OSHA counters that given the COVID-19 emergency, rough-cut mandates are the best it can do. I see two problems with OSHA’s assertion. First, even an emergency standard must consider “obvious distinctions” among those it regulates. Dry Color, 486 F.2d at 105. Here, there are many, none reflected in the emergency rule. Second, the agency’s claim of emergency rings hollow. It waited nearly two years since the beginning of the pandemic and nearly one year since vaccines became available to the public to issue its vaccinate-or-test mandate. The agency does not explain why, in that time, it could not have explored more finely tuned approaches.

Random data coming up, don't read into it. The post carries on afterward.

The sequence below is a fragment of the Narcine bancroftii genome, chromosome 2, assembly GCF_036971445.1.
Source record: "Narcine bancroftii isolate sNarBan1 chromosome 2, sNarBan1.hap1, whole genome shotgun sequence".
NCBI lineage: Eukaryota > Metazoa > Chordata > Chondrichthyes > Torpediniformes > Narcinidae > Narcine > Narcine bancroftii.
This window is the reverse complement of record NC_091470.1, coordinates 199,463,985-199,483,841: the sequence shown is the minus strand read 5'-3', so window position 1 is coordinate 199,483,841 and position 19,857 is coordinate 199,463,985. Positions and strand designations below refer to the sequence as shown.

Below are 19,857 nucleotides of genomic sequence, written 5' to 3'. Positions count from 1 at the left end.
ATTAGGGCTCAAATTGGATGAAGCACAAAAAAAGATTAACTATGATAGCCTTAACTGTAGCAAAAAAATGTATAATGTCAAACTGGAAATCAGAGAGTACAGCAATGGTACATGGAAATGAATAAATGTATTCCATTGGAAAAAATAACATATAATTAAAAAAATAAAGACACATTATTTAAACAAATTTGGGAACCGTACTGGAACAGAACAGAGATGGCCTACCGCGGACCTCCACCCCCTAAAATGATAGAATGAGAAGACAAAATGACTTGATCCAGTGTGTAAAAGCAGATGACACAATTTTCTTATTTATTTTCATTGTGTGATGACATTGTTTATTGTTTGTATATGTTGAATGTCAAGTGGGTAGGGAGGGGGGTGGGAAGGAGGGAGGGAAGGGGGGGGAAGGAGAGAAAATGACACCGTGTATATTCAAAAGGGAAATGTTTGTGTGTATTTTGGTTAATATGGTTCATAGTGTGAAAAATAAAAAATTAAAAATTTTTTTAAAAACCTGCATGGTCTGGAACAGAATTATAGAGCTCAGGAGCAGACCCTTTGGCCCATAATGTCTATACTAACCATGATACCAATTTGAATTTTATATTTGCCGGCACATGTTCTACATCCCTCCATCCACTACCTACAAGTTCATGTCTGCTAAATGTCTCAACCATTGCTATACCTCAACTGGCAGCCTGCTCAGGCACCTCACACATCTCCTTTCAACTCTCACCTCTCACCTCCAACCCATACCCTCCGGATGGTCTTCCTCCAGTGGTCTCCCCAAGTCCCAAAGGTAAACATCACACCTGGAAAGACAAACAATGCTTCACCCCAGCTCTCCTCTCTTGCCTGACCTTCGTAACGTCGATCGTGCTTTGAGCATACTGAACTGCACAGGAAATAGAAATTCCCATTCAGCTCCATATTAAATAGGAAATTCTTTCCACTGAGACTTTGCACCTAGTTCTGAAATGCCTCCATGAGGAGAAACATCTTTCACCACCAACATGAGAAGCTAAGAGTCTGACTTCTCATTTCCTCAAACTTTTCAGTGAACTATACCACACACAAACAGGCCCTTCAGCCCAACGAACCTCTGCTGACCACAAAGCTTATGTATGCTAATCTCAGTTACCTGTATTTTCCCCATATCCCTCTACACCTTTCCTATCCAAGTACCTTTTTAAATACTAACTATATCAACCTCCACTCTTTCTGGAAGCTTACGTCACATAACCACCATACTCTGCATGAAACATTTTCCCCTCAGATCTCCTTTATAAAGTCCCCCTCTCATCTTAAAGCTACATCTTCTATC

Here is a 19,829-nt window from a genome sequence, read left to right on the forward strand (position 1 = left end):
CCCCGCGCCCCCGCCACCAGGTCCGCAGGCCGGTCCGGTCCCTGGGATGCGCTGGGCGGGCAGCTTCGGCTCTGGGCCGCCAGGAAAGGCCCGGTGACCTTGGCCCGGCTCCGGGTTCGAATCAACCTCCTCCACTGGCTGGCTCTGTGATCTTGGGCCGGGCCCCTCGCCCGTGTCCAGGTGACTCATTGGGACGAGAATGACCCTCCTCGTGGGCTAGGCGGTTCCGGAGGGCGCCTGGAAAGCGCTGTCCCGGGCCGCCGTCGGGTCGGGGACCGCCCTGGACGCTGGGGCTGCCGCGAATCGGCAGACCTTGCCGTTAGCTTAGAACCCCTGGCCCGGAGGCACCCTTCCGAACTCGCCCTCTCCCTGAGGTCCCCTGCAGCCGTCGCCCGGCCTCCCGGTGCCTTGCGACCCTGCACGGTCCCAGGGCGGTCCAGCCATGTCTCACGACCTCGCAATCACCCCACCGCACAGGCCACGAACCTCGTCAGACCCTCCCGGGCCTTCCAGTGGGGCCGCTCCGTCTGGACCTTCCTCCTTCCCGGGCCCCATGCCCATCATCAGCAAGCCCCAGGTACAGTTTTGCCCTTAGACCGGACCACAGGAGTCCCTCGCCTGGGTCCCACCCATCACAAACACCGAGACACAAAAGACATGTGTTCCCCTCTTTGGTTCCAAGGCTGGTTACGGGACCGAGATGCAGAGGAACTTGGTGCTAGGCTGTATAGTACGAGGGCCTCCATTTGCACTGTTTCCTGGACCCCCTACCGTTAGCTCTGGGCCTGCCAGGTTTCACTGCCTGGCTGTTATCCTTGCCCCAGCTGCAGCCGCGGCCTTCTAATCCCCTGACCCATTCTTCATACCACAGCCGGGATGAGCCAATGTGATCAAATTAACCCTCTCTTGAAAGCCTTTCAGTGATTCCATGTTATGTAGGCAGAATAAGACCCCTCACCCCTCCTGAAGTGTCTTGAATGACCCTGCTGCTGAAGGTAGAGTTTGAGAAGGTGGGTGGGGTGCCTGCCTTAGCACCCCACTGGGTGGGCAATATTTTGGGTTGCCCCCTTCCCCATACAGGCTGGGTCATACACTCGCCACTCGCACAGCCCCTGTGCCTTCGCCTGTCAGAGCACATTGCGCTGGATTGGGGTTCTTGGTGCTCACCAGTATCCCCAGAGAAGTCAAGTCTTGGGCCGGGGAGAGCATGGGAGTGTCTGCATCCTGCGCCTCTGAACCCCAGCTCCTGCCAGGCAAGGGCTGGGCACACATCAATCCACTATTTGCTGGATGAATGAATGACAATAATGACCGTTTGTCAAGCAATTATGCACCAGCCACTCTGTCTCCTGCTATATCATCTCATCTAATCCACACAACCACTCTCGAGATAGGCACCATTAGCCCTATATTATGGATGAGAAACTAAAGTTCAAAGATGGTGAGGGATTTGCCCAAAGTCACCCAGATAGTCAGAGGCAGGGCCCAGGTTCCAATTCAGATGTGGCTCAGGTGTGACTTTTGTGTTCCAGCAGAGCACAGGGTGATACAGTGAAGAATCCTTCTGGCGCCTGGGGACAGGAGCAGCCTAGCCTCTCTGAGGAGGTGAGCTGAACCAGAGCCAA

The majority opinion contends that to require more of OSHA would contradict the point of an emergency standard. But it offers no support for this proposition. It cannot be found in the text of § 655 itself. Indeed, as discussed, the only distinction apparent from the statutory text is that emergency standards should be more tailored to the problem, not less.

The straw man might return to the Netherlands.

Jeffrey Tucker wonders what happened to “liberty and justice for all.”

Covidocratic tyranny intensifies in Ontario.

Alexander Nazaryan tweets:

If we shut everything down because of Omicron, then we have learned absolutely nothing in the last two years.